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Progressive or regressive rape case law? Tshabalala v S; Ntuli v S 2020 2 SACR 38 CC

Ropafadzo Maphosa


The Constitutional Court’s decision in Tshabalala v S; Ntuli v S 2020 2 SACR 38 CC is undoubtedly a step in the right direction towards rape law reform in South Africa, however, this article challenges the court’s decision to extend the application of the common law doctrine to common law rape. It is argued that the court could have highlighted the power dynamics at play during the commission of rape without denouncing instrumentality as a central element of the crime. This article further argues that the Constitutional Court, in developing common law rape, should have taken into account that rape is a conduct/instrumental crime under the Criminal Law (Sexual Offences and Related Matters) Amendment 32 of 2007. Instead, the judgment now has the effect of creating different elements for common law rape, in cases where there is more than one perpetrator.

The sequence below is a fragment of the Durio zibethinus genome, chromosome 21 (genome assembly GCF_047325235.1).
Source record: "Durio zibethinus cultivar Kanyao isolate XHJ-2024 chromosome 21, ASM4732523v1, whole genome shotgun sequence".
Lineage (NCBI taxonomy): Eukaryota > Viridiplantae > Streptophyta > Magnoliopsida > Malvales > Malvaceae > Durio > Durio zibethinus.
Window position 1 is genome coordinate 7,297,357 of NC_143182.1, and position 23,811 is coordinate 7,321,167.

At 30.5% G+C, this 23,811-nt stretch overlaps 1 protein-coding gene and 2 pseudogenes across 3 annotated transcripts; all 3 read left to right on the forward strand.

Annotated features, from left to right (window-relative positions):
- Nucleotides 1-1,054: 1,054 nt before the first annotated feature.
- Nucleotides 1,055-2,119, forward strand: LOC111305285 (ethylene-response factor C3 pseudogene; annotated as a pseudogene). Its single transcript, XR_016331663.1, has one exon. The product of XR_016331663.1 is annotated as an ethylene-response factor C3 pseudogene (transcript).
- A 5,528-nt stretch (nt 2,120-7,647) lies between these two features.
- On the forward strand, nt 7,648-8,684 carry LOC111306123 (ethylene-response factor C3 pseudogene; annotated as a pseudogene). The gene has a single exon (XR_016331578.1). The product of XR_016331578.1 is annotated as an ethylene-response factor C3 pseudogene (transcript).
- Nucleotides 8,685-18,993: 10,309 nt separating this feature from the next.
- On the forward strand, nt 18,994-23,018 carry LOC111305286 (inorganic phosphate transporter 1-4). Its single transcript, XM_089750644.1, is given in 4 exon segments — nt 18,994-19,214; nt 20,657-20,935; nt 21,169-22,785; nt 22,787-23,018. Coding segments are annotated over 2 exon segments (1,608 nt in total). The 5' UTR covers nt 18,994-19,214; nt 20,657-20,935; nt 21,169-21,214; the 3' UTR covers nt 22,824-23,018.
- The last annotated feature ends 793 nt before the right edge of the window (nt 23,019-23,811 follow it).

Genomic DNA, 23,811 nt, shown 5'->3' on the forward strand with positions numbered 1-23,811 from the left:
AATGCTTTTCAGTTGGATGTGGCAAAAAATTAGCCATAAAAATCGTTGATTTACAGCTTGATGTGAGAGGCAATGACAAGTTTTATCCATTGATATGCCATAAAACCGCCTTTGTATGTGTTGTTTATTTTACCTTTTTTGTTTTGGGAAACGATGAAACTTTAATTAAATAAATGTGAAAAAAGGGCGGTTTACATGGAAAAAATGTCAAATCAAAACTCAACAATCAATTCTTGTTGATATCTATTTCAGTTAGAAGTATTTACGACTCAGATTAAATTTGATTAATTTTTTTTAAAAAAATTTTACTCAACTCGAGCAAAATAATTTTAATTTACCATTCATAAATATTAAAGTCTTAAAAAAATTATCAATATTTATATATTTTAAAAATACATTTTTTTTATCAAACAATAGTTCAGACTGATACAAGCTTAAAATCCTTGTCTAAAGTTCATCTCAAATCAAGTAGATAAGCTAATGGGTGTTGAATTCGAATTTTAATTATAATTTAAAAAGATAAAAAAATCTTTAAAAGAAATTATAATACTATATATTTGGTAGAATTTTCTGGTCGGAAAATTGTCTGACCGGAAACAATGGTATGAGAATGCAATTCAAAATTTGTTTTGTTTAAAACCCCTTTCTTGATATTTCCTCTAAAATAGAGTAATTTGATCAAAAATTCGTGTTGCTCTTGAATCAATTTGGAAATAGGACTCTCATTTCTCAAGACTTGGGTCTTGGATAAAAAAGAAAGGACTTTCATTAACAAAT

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eISSN: 2413-3108
print ISSN: 1991-3877